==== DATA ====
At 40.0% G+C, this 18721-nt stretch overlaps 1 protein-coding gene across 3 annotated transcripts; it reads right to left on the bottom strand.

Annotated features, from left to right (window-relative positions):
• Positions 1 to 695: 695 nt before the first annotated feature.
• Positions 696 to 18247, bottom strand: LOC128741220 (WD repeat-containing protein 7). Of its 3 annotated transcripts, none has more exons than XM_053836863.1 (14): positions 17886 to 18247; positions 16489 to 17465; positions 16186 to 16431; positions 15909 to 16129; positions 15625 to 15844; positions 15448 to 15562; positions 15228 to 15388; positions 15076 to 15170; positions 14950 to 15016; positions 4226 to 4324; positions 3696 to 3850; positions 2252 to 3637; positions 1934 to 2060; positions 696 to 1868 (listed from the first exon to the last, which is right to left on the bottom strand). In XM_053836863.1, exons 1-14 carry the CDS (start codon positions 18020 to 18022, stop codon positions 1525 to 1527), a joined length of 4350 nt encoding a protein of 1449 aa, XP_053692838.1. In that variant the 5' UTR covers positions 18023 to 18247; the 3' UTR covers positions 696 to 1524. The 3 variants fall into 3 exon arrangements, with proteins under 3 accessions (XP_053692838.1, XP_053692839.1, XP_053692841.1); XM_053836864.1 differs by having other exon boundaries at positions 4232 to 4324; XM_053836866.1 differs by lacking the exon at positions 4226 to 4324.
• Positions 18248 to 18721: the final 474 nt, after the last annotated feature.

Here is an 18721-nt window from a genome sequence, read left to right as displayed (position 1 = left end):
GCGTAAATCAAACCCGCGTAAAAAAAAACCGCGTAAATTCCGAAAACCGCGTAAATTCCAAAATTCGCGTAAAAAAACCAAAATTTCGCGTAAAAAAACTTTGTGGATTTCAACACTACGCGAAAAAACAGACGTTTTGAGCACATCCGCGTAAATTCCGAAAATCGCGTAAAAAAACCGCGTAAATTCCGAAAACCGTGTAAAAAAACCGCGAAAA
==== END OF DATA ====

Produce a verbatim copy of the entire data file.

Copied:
At 40.0% G+C, this 18721-nt stretch overlaps 1 protein-coding gene across 3 annotated transcripts; it reads right to left on the bottom strand.

Annotated features, from left to right (window-relative positions):
• Positions 1 to 695: 695 nt before the first annotated feature.
• Positions 696 to 18247, bottom strand: LOC128741220 (WD repeat-containing protein 7). Of its 3 annotated transcripts, none has more exons than XM_053836863.1 (14): positions 17886 to 18247; positions 16489 to 17465; positions 16186 to 16431; positions 15909 to 16129; positions 15625 to 15844; positions 15448 to 15562; positions 15228 to 15388; positions 15076 to 15170; positions 14950 to 15016; positions 4226 to 4324; positions 3696 to 3850; positions 2252 to 3637; positions 1934 to 2060; positions 696 to 1868 (listed from the first exon to the last, which is right to left on the bottom strand). In XM_053836863.1, exons 1-14 carry the CDS (start codon positions 18020 to 18022, stop codon positions 1525 to 1527), a joined length of 4350 nt encoding a protein of 1449 aa, XP_053692838.1. In that variant the 5' UTR covers positions 18023 to 18247; the 3' UTR covers positions 696 to 1524. The 3 variants fall into 3 exon arrangements, with proteins under 3 accessions (XP_053692838.1, XP_053692839.1, XP_053692841.1); XM_053836864.1 differs by having other exon boundaries at positions 4232 to 4324; XM_053836866.1 differs by lacking the exon at positions 4226 to 4324.
• Positions 18248 to 18721: the final 474 nt, after the last annotated feature.

Here is an 18721-nt window from a genome sequence, read left to right as displayed (position 1 = left end):
GCGTAAATCAAACCCGCGTAAAAAAAAACCGCGTAAATTCCGAAAACCGCGTAAATTCCAAAATTCGCGTAAAAAAACCAAAATTTCGCGTAAAAAAACTTTGTGGATTTCAACACTACGCGAAAAAACAGACGTTTTGAGCACATCCGCGTAAATTCCGAAAATCGCGTAAAAAAACCGCGTAAATTCCGAAAACCGTGTAAAAAAACCGCGAAAA